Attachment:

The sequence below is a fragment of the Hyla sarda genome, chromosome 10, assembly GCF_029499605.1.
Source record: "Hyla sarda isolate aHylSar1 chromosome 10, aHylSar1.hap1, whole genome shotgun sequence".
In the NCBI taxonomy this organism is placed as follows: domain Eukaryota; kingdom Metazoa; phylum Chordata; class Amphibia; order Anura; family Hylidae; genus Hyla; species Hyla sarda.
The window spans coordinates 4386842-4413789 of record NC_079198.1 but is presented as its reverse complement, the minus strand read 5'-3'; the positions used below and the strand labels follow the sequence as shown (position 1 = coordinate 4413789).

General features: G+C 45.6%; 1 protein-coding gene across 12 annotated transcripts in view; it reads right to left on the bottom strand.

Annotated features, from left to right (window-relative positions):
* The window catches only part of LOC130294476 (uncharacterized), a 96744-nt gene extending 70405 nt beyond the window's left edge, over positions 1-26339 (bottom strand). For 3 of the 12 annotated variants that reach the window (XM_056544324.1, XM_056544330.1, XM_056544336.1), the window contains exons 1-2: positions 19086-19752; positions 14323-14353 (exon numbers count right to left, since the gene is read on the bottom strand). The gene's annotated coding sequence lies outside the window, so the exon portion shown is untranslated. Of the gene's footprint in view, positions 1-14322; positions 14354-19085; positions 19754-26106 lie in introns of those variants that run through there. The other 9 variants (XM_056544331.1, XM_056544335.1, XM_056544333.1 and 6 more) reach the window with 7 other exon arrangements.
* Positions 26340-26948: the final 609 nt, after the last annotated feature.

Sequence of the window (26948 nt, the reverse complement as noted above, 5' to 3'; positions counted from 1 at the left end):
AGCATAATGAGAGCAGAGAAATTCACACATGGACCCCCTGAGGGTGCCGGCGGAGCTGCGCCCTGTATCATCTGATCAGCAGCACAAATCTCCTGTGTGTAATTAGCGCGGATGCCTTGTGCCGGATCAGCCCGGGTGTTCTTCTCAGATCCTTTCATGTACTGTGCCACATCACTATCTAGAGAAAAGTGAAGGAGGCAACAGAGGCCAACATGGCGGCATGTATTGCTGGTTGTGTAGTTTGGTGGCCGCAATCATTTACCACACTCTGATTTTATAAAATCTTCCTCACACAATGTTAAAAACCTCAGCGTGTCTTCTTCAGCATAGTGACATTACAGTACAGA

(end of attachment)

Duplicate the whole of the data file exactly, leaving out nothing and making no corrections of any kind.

The sequence below is a fragment of the Hyla sarda genome, chromosome 10, assembly GCF_029499605.1.
Source record: "Hyla sarda isolate aHylSar1 chromosome 10, aHylSar1.hap1, whole genome shotgun sequence".
In the NCBI taxonomy this organism is placed as follows: domain Eukaryota; kingdom Metazoa; phylum Chordata; class Amphibia; order Anura; family Hylidae; genus Hyla; species Hyla sarda.
The window spans coordinates 4386842-4413789 of record NC_079198.1 but is presented as its reverse complement, the minus strand read 5'-3'; the positions used below and the strand labels follow the sequence as shown (position 1 = coordinate 4413789).

General features: G+C 45.6%; 1 protein-coding gene across 12 annotated transcripts in view; it reads right to left on the bottom strand.

Annotated features, from left to right (window-relative positions):
* The window catches only part of LOC130294476 (uncharacterized), a 96744-nt gene extending 70405 nt beyond the window's left edge, over positions 1-26339 (bottom strand). For 3 of the 12 annotated variants that reach the window (XM_056544324.1, XM_056544330.1, XM_056544336.1), the window contains exons 1-2: positions 19086-19752; positions 14323-14353 (exon numbers count right to left, since the gene is read on the bottom strand). The gene's annotated coding sequence lies outside the window, so the exon portion shown is untranslated. Of the gene's footprint in view, positions 1-14322; positions 14354-19085; positions 19754-26106 lie in introns of those variants that run through there. The other 9 variants (XM_056544331.1, XM_056544335.1, XM_056544333.1 and 6 more) reach the window with 7 other exon arrangements.
* Positions 26340-26948: the final 609 nt, after the last annotated feature.

Sequence of the window (26948 nt, the reverse complement as noted above, 5' to 3'; positions counted from 1 at the left end):
AGCATAATGAGAGCAGAGAAATTCACACATGGACCCCCTGAGGGTGCCGGCGGAGCTGCGCCCTGTATCATCTGATCAGCAGCACAAATCTCCTGTGTGTAATTAGCGCGGATGCCTTGTGCCGGATCAGCCCGGGTGTTCTTCTCAGATCCTTTCATGTACTGTGCCACATCACTATCTAGAGAAAAGTGAAGGAGGCAACAGAGGCCAACATGGCGGCATGTATTGCTGGTTGTGTAGTTTGGTGGCCGCAATCATTTACCACACTCTGATTTTATAAAATCTTCCTCACACAATGTTAAAAACCTCAGCGTGTCTTCTTCAGCATAGTGACATTACAGTACAGA